One Family’s Journey:
By Mandy McClellan, Arkansas Hands & Voices
“Thank goodness God only gives two ears per person” is a thought that never would have entered my mind seven years ago. Then, our only child was diagnosed with bilateral mild to moderate sensorineural hearing loss at age three. We had no idea what that diagnosis meant – for our child, our family, our way of thinking and our life in general. We evaluated our options and made the decisions we believed were best for our family, figuring things out as we went along. And then, our second child was diagnosed with bilateral sensorineural hearing loss. We like to think of ourselves as part of a special group of people – the ones who have no family history of hearing loss and yet, we have two children who have been diagnosed with it.
Seven years ago I would have never given a second thought to a lot of things that occupy my thoughts now, from background noise to preferential seating and more. It is interesting to think back at how different life was then–how few people I really knew, how dramatically my thought process has changed and how I would never speak in front of people or start conversations with strangers. Last summer I stalked a family at an amusement park because I saw their college age children wearing cochlear implants and I had questions to ask. So, I caught up with them and quizzed them. I’ve also been known to stop people in grocery stores, toy stores, and airports. My cell phone number has been shared with people across the country. There is a bond between our families that exists even if we’ve never met in person. I see an intense desire in myself and other parents to connect and learn from each other.
Having children with hearing loss creates a filter of my worldview that changes everything. We recently sat in a church service and whereas most visitors would critique the style of music and evaluate the pastor’s teaching, I have a different viewpoint. I wondered why the music was so loud, if the sound quality was good enough for my girls to understand it and why in the world there was background music played during the sermon. I thought it was great to have the words to all songs on a screen, as well as other notes from the sermon.
In the world of education, I have gone from hoping that we get a “good” teacher in school to thinking about the long list of specific qualities we need – understanding and willingness to learn about hearing loss, compassion, someone who isn’t overwhelmed by technology and is not afraid to troubleshoot problems, and of course the main point: someone who will be a good teacher and provide the education needed. I worry about social issues – like every parent - and I wonder if my child might be having issues because of her hearing loss or because she isn’t likable. Naturally, as a mom, I choose to blame hearing loss - because why would anyone find my charming (but bossy) and sweet (but strong-willed) children not likable?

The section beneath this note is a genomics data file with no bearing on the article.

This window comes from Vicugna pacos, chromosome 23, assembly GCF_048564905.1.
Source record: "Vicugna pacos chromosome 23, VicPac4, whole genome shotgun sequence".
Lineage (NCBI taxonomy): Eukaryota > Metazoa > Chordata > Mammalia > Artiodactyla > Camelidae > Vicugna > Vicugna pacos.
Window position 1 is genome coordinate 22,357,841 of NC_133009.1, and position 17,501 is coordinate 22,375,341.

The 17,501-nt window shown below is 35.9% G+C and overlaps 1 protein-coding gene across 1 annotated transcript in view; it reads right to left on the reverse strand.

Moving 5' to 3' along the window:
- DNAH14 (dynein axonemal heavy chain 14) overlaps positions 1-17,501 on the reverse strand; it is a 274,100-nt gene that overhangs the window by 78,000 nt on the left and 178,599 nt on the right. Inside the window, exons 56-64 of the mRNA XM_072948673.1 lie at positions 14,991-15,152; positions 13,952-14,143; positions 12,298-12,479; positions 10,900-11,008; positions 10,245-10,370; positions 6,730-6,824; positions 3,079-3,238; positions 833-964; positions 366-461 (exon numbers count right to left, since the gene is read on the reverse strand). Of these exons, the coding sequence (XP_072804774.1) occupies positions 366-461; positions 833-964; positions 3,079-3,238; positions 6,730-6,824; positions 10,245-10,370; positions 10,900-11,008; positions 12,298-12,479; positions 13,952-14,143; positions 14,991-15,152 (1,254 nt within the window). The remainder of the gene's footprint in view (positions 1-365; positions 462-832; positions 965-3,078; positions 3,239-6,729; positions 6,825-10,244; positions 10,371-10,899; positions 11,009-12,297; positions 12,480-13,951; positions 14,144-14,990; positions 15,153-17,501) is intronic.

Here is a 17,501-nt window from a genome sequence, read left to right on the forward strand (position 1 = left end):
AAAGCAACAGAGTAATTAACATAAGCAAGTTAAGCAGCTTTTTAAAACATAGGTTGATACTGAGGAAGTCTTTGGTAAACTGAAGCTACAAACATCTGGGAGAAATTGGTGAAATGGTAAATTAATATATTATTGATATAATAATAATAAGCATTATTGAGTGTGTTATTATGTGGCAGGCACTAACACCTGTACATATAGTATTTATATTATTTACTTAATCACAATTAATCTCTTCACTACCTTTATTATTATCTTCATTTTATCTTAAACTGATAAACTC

There are so many new ways of thinking we have experienced. When our children received their diagnoses, our family made the choice to have hearing aids worn by our girls. Our oldest was almost three when she was diagnosed with her mild to moderate loss. Our middle child was one when she received the same diagnosis. We weren’t looking for this diagnosis with our oldest but because of her journey, we were diligent about having our second and third daughters evaluated. When the girls’ hearing loss progressed to profound deafness (at age seven for our oldest and age four for our middle child,) we opted for them to receive cochlear implants. This is not a decision that was made lightly and there were many questions asked – and not all of them were asked of strangers on vacation. We chose to have cochlear implants bilaterally for both girls – a good choice for them but not an easy one. We reached out to many professionals who took our family in as their own, who were patient with our non-stop and often repetitive questions and who pointed us to other families when we needed someone who was living what we were living. I have a very close extended family that enjoys being together and seven years ago, I would have told you that our family was “enough” for us. However, since that time, we’ve added our audiologists and speech therapists and others to our ‘family’ and without them our family would be incomplete.
So, in the midst of all of our new ways of thinking, who thinks about ears and why it is good to be thankful for only two of them? As a mom who believes that a cochlear implant is the best option for her child but still has to sit through a “routine” surgery waiting to see her baby, I’m grateful for only four surgeries. For a parent, implant (or any) surgery is never routine. Two little girls, four different surgeries, four times to see little heads wrapped up in bandages, four times to anticipate and experience initial activation and four times to live through the “learning to hear in a different way” process. I would not trade any of those four times because of the success we’ve experienced but that doesn’t stop me from being thankful for no additional ears.
We are currently a family of five pairs of ears (our third daughter seems to hear even things she isn’t supposed to) – some use equipment on their ears and some do not. We have selective hearing issues and communication breakdowns with those who wear equipment and with those who do not. We laugh, have fun, get angry, tease each other, have serious discussions – and we repeat ourselves A LOT. We are a “normal” family with the uncommon distinction of knowing to be thankful for only two ears per person. ~